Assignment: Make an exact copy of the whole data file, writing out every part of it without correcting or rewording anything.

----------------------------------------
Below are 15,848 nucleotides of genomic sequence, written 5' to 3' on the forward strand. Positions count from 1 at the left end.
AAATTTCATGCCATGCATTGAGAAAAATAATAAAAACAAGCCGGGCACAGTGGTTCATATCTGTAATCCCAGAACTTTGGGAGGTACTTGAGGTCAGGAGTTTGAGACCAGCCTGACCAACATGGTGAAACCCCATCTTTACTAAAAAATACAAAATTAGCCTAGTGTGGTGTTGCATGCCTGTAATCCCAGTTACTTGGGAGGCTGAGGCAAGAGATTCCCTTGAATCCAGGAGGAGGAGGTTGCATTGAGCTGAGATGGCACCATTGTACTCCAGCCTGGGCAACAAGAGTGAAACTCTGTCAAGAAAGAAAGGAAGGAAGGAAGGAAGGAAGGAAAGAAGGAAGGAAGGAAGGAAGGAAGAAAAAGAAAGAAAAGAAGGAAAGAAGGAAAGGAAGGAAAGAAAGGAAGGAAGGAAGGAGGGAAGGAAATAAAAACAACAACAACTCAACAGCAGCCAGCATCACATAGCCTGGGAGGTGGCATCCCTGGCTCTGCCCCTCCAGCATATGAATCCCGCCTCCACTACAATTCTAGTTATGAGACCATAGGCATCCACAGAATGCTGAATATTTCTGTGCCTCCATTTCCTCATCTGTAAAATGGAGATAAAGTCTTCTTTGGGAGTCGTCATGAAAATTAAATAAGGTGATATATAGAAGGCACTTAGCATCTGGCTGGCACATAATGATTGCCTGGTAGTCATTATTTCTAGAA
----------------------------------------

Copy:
Below are 15,848 nucleotides of genomic sequence, written 5' to 3' on the forward strand. Positions count from 1 at the left end.
AAATTTCATGCCATGCATTGAGAAAAATAATAAAAACAAGCCGGGCACAGTGGTTCATATCTGTAATCCCAGAACTTTGGGAGGTACTTGAGGTCAGGAGTTTGAGACCAGCCTGACCAACATGGTGAAACCCCATCTTTACTAAAAAATACAAAATTAGCCTAGTGTGGTGTTGCATGCCTGTAATCCCAGTTACTTGGGAGGCTGAGGCAAGAGATTCCCTTGAATCCAGGAGGAGGAGGTTGCATTGAGCTGAGATGGCACCATTGTACTCCAGCCTGGGCAACAAGAGTGAAACTCTGTCAAGAAAGAAAGGAAGGAAGGAAGGAAGGAAGGAAAGAAGGAAGGAAGGAAGGAAGGAAGAAAAAGAAAGAAAAGAAGGAAAGAAGGAAAGGAAGGAAAGAAAGGAAGGAAGGAAGGAGGGAAGGAAATAAAAACAACAACAACTCAACAGCAGCCAGCATCACATAGCCTGGGAGGTGGCATCCCTGGCTCTGCCCCTCCAGCATATGAATCCCGCCTCCACTACAATTCTAGTTATGAGACCATAGGCATCCACAGAATGCTGAATATTTCTGTGCCTCCATTTCCTCATCTGTAAAATGGAGATAAAGTCTTCTTTGGGAGTCGTCATGAAAATTAAATAAGGTGATATATAGAAGGCACTTAGCATCTGGCTGGCACATAATGATTGCCTGGTAGTCATTATTTCTAGAA